12:45 PM, Friday, December 12, 2014.
Front Range and East:
A mild Saturday should give way to a colder Sunday. But don’t expect either very cold weather or a major snowfall.
Despite the newsworthy impacts this storm brought to California, the track and orientation as it moves across New Mexico should keep the heavy impacts well south of Denver. Expect Sunday to be a cooler day, but temperatures may still hover above freezing in some areas east of the foothills. Snowfall (possibly some rain in the low elevations) should range from no accumulation to around three inches. The lower end of that range is more likely in Larimer County, southeast Wyoming, and the northeastern Colorado plains. In and near the foothills and Palmer Divide, there is a better chance for 1-3 inches, mainly melting on major roadways. Expect 3-6 inches west of Peak-to-Peak Hwy, as well as near the foothills south of Pueblo.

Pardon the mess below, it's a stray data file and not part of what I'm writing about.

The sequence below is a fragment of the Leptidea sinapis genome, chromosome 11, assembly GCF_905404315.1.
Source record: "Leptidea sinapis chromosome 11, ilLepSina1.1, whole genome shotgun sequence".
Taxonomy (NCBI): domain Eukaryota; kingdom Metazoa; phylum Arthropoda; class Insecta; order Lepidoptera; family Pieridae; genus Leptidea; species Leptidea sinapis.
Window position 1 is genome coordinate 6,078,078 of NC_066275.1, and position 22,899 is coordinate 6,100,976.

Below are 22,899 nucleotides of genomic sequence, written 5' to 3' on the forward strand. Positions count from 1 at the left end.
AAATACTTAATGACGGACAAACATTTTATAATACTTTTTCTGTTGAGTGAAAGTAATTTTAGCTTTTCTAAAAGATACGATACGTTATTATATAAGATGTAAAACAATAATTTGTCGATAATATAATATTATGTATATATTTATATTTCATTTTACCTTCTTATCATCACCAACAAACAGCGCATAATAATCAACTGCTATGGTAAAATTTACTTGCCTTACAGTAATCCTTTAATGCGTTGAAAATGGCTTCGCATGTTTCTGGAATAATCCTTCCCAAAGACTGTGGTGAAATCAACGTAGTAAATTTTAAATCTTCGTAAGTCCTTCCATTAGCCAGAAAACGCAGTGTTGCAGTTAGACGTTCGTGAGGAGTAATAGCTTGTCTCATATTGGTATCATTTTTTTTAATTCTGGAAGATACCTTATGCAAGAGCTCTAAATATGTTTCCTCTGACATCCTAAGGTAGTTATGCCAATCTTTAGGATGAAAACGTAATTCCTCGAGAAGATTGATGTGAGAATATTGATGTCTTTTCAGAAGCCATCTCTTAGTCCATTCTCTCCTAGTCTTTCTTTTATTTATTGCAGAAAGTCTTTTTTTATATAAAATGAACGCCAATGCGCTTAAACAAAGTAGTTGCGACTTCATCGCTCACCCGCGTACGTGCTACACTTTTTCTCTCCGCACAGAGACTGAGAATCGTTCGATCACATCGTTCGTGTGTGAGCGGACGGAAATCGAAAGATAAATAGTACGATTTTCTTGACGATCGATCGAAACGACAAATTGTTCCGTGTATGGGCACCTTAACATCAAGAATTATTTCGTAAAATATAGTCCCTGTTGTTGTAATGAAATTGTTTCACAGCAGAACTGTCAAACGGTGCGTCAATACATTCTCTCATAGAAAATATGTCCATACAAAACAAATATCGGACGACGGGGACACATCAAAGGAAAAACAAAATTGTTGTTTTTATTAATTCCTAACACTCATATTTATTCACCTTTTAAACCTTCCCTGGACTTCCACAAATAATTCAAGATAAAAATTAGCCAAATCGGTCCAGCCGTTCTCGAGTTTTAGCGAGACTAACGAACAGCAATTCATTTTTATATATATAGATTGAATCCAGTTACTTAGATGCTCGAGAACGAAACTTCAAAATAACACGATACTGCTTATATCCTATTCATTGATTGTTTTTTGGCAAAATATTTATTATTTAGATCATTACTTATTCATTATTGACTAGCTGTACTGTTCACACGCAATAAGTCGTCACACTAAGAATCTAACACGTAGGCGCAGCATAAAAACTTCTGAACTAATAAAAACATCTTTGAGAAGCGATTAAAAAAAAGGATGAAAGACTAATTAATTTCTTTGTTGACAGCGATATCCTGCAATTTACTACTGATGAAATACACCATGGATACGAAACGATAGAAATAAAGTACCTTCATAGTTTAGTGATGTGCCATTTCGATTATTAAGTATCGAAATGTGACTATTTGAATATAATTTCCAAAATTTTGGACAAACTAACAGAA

Summary for Sunday:
0-1 inch most likely: Cheyenne, Fort Collins, Longmont, DIA
1-3 inches at least 50% probable: Boulder, Broomfield, Denver/western suburbs, Colorado Springs
About 3 inches likely: Nederland, Central City, Castle Rock, Monument Hill
About 6 inches: Brainard Lake, Eisenhower Tunnel, Raton Pass
Western mountain areas will see more snow, but still not a big storm. 6-12 inches is likely in areas above 8000 feet, especially south-facing slopes. Snow in lower elevations will be wetter and possible mixed with rain, so accumulation should be minor.
One of the best meteor showers of the year, the Geminids, peaks Saturday night. It will likely be too cloudy to view this year. But if you are on travel someplace with clear skies, take a look. The Geminids have the distinction of having slow-moving meteors which makes them easier to see compared to the other major meteor showers.